Nuevo Horizonte

Nuevo Horizonte

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John Ahni Schertow
February 2, 2008
 

When the earth belongs to the people, they are able to achieve their dreams.

Thirty-six years of civil war in Guatemala resulted in the deaths of more than 200,000 people—most of them Indigenous.

In the wake of an amnesty signed in 1996, those who took part in the armed struggle against Guatemala’s dictatorship were finally allowed to return to their lives.

However, a small group of families—Quiche, Q’eqchi, Mam, Ladino (mixed Spanish and indigenous) and others—-decided that would instead continue on with their struggle.

Replacing their weapons with a vision for a better life, the families decided to create a self-sustaining agricultural cooperative. Thus, the Nuevo Horizonte Cooperative was born.

“Initially conditions were very harsh and infrastructure was non-existent” for the collective. “Without shelter, drinking water or electricity, with very low soil productivity, and with no capital or assets” the families had to literally work from the ground, up.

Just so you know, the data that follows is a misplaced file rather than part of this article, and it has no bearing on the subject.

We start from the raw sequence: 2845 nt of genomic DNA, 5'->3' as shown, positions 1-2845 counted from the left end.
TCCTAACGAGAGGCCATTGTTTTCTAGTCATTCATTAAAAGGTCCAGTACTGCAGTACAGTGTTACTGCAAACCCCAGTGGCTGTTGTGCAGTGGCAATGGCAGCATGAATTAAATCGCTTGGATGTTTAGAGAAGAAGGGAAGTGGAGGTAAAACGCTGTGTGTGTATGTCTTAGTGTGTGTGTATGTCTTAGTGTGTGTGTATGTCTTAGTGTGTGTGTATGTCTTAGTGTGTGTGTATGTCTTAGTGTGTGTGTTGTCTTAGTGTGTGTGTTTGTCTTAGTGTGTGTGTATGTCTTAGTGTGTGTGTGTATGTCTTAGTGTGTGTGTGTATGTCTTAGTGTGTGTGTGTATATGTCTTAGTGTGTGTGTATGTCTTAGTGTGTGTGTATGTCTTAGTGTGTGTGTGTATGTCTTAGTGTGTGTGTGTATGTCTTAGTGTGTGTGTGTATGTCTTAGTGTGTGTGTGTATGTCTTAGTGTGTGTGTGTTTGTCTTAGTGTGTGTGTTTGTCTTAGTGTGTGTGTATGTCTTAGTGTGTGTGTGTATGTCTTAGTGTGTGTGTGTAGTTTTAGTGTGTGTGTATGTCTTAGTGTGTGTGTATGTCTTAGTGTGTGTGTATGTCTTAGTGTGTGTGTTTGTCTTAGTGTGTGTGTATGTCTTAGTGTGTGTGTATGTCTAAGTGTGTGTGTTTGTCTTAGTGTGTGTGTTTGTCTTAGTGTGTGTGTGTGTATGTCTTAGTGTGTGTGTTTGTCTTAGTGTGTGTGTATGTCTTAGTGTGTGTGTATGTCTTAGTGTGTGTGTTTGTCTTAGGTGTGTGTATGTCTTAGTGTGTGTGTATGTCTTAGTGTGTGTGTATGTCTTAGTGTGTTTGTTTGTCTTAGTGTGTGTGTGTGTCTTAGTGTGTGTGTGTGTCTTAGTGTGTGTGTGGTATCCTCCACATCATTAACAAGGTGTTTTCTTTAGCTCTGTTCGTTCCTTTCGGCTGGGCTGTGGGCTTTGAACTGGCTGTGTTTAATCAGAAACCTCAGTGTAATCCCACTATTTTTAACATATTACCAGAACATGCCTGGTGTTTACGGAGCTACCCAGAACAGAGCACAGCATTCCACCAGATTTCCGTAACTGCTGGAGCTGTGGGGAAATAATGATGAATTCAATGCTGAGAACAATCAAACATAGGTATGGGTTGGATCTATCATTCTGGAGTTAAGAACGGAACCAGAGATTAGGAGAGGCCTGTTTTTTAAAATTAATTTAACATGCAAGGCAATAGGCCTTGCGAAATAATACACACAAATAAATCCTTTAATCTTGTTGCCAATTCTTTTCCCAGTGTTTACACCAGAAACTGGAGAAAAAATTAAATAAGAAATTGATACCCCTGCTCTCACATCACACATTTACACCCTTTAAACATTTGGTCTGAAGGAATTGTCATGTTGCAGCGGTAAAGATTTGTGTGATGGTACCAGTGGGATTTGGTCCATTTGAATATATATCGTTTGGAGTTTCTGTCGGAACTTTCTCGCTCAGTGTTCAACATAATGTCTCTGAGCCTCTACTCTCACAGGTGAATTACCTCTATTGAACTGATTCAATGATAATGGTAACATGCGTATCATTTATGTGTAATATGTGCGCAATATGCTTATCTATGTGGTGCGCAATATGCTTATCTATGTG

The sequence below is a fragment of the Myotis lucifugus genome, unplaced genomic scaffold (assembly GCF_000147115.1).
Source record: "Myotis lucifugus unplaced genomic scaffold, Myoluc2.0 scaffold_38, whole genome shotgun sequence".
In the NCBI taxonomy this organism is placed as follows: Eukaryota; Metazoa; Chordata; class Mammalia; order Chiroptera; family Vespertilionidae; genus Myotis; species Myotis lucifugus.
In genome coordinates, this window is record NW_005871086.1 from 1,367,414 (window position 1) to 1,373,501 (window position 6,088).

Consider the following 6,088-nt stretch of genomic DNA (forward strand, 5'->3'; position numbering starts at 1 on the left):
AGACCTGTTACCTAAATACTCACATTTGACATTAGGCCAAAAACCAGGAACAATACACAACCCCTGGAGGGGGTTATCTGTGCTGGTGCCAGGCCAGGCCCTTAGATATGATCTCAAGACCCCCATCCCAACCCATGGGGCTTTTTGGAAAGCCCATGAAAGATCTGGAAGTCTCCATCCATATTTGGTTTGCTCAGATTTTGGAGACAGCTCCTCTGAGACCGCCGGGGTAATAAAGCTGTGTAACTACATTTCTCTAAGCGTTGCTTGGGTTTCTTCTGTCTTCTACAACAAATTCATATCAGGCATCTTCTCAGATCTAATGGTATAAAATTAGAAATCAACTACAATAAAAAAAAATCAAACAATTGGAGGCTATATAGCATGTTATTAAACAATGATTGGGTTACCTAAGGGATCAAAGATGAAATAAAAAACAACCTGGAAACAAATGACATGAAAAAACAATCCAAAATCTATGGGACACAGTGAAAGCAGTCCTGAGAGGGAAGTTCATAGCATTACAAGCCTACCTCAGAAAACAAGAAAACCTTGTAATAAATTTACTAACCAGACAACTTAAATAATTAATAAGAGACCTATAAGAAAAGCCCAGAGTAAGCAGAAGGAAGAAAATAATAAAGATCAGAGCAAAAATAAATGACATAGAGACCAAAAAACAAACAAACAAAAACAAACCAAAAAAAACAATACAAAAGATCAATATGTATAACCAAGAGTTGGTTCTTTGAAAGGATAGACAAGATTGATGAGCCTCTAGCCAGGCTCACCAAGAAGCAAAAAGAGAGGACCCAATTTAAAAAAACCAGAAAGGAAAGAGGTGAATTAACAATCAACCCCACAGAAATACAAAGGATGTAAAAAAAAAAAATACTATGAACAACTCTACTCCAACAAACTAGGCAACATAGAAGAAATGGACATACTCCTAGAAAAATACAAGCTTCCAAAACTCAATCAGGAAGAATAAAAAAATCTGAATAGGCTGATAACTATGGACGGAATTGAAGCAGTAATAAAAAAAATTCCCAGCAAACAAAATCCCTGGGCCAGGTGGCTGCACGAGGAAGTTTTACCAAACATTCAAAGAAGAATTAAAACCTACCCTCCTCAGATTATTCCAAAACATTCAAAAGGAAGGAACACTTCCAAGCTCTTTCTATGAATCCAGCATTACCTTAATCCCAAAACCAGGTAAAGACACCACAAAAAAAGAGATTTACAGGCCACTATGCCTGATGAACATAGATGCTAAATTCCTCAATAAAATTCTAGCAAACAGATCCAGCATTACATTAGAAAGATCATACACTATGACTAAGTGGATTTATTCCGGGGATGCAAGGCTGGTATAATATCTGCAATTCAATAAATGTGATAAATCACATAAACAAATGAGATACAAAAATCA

They did just that. After carefully studying the land, they began to grow crops and reforest the land. They also started cattle, chicken, and fish farms; created their own school, medical clinic, grocery store, bakery, dental clinic, daycare; and in time, began leading numerous community-based projects.

Today, Nuevo Horizonte is a symbol of alternative resistance around the world. Now over 400 in number, they are living proof that we can all live in an inclusive and just society without any of the burderns we are forced to endure in “modern civilized society”

Watch the full film, Nuevo Horizonte at CitizenShift, or on YouTube.

If you’d like to get in touch with the Nuevo Horizonte collective, visit http://tscnh.codigosur.net/. You can also learn more at coopnuevohorizonte.blogspot.com / cooperativenewhorizon.blogspot.com

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